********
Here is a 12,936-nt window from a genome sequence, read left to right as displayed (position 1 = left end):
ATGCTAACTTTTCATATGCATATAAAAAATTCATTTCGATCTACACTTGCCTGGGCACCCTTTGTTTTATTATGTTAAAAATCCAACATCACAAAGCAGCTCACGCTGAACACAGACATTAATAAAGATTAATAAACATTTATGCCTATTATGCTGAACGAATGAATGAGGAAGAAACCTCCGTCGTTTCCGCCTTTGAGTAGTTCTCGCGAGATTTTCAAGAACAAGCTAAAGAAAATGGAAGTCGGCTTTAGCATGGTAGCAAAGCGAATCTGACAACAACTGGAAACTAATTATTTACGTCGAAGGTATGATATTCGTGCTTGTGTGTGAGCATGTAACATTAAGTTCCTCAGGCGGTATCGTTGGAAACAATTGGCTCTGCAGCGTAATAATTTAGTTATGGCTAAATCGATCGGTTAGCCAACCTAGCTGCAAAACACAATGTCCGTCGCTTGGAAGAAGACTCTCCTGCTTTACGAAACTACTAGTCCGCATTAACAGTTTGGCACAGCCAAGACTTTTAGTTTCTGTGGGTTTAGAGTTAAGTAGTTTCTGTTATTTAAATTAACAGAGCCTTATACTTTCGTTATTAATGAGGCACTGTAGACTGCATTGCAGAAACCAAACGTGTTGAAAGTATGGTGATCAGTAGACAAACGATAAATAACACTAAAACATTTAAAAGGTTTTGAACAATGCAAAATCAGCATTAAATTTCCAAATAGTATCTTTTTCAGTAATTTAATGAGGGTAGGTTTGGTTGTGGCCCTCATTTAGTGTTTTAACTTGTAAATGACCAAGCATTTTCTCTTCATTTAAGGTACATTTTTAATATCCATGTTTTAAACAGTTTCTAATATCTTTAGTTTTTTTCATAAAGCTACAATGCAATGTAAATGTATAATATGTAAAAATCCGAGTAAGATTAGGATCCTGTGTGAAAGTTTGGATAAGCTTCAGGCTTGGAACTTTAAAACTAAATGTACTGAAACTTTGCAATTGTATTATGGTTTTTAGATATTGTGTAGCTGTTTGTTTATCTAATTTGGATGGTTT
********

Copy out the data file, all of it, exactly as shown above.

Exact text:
Here is a 12,936-nt window from a genome sequence, read left to right as displayed (position 1 = left end):
ATGCTAACTTTTCATATGCATATAAAAAATTCATTTCGATCTACACTTGCCTGGGCACCCTTTGTTTTATTATGTTAAAAATCCAACATCACAAAGCAGCTCACGCTGAACACAGACATTAATAAAGATTAATAAACATTTATGCCTATTATGCTGAACGAATGAATGAGGAAGAAACCTCCGTCGTTTCCGCCTTTGAGTAGTTCTCGCGAGATTTTCAAGAACAAGCTAAAGAAAATGGAAGTCGGCTTTAGCATGGTAGCAAAGCGAATCTGACAACAACTGGAAACTAATTATTTACGTCGAAGGTATGATATTCGTGCTTGTGTGTGAGCATGTAACATTAAGTTCCTCAGGCGGTATCGTTGGAAACAATTGGCTCTGCAGCGTAATAATTTAGTTATGGCTAAATCGATCGGTTAGCCAACCTAGCTGCAAAACACAATGTCCGTCGCTTGGAAGAAGACTCTCCTGCTTTACGAAACTACTAGTCCGCATTAACAGTTTGGCACAGCCAAGACTTTTAGTTTCTGTGGGTTTAGAGTTAAGTAGTTTCTGTTATTTAAATTAACAGAGCCTTATACTTTCGTTATTAATGAGGCACTGTAGACTGCATTGCAGAAACCAAACGTGTTGAAAGTATGGTGATCAGTAGACAAACGATAAATAACACTAAAACATTTAAAAGGTTTTGAACAATGCAAAATCAGCATTAAATTTCCAAATAGTATCTTTTTCAGTAATTTAATGAGGGTAGGTTTGGTTGTGGCCCTCATTTAGTGTTTTAACTTGTAAATGACCAAGCATTTTCTCTTCATTTAAGGTACATTTTTAATATCCATGTTTTAAACAGTTTCTAATATCTTTAGTTTTTTTCATAAAGCTACAATGCAATGTAAATGTATAATATGTAAAAATCCGAGTAAGATTAGGATCCTGTGTGAAAGTTTGGATAAGCTTCAGGCTTGGAACTTTAAAACTAAATGTACTGAAACTTTGCAATTGTATTATGGTTTTTAGATATTGTGTAGCTGTTTGTTTATCTAATTTGGATGGTTT